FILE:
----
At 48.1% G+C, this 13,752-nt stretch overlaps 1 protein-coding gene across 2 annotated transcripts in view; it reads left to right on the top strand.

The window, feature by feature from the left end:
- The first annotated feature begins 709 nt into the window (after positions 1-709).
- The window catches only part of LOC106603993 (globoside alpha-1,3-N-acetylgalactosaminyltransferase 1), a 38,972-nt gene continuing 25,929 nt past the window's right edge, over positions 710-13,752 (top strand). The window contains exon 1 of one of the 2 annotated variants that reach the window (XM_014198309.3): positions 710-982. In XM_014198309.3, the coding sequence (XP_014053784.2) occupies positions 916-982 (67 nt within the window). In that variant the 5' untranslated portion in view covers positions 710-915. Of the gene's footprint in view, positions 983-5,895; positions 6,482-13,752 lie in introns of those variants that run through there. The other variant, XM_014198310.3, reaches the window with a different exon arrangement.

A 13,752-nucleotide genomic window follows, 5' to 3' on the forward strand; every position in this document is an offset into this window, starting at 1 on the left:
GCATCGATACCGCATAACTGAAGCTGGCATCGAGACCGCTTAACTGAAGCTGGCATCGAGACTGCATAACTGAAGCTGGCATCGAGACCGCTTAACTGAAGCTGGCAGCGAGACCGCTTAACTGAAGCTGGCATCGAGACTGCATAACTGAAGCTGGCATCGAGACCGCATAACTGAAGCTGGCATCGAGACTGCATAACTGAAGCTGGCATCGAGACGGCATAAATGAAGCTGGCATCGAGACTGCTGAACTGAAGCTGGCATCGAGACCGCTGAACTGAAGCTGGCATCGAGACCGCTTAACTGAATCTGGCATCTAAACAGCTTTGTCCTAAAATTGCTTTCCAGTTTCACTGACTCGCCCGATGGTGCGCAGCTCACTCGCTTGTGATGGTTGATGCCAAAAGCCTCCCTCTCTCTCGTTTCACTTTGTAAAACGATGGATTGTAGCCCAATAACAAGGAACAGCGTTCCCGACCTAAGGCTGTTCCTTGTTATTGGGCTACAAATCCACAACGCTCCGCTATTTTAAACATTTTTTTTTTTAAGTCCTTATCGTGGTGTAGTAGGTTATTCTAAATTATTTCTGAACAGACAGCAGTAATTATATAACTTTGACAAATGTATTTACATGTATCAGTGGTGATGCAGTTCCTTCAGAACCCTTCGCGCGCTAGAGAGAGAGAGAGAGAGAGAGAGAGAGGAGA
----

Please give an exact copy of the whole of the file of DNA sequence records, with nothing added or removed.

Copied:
At 48.1% G+C, this 13,752-nt stretch overlaps 1 protein-coding gene across 2 annotated transcripts in view; it reads left to right on the top strand.

The window, feature by feature from the left end:
- The first annotated feature begins 709 nt into the window (after positions 1-709).
- The window catches only part of LOC106603993 (globoside alpha-1,3-N-acetylgalactosaminyltransferase 1), a 38,972-nt gene continuing 25,929 nt past the window's right edge, over positions 710-13,752 (top strand). The window contains exon 1 of one of the 2 annotated variants that reach the window (XM_014198309.3): positions 710-982. In XM_014198309.3, the coding sequence (XP_014053784.2) occupies positions 916-982 (67 nt within the window). In that variant the 5' untranslated portion in view covers positions 710-915. Of the gene's footprint in view, positions 983-5,895; positions 6,482-13,752 lie in introns of those variants that run through there. The other variant, XM_014198310.3, reaches the window with a different exon arrangement.

A 13,752-nucleotide genomic window follows, 5' to 3' on the forward strand; every position in this document is an offset into this window, starting at 1 on the left:
GCATCGATACCGCATAACTGAAGCTGGCATCGAGACCGCTTAACTGAAGCTGGCATCGAGACTGCATAACTGAAGCTGGCATCGAGACCGCTTAACTGAAGCTGGCAGCGAGACCGCTTAACTGAAGCTGGCATCGAGACTGCATAACTGAAGCTGGCATCGAGACCGCATAACTGAAGCTGGCATCGAGACTGCATAACTGAAGCTGGCATCGAGACGGCATAAATGAAGCTGGCATCGAGACTGCTGAACTGAAGCTGGCATCGAGACCGCTGAACTGAAGCTGGCATCGAGACCGCTTAACTGAATCTGGCATCTAAACAGCTTTGTCCTAAAATTGCTTTCCAGTTTCACTGACTCGCCCGATGGTGCGCAGCTCACTCGCTTGTGATGGTTGATGCCAAAAGCCTCCCTCTCTCTCGTTTCACTTTGTAAAACGATGGATTGTAGCCCAATAACAAGGAACAGCGTTCCCGACCTAAGGCTGTTCCTTGTTATTGGGCTACAAATCCACAACGCTCCGCTATTTTAAACATTTTTTTTTTTAAGTCCTTATCGTGGTGTAGTAGGTTATTCTAAATTATTTCTGAACAGACAGCAGTAATTATATAACTTTGACAAATGTATTTACATGTATCAGTGGTGATGCAGTTCCTTCAGAACCCTTCGCGCGCTAGAGAGAGAGAGAGAGAGAGAGAGAGAGGAGA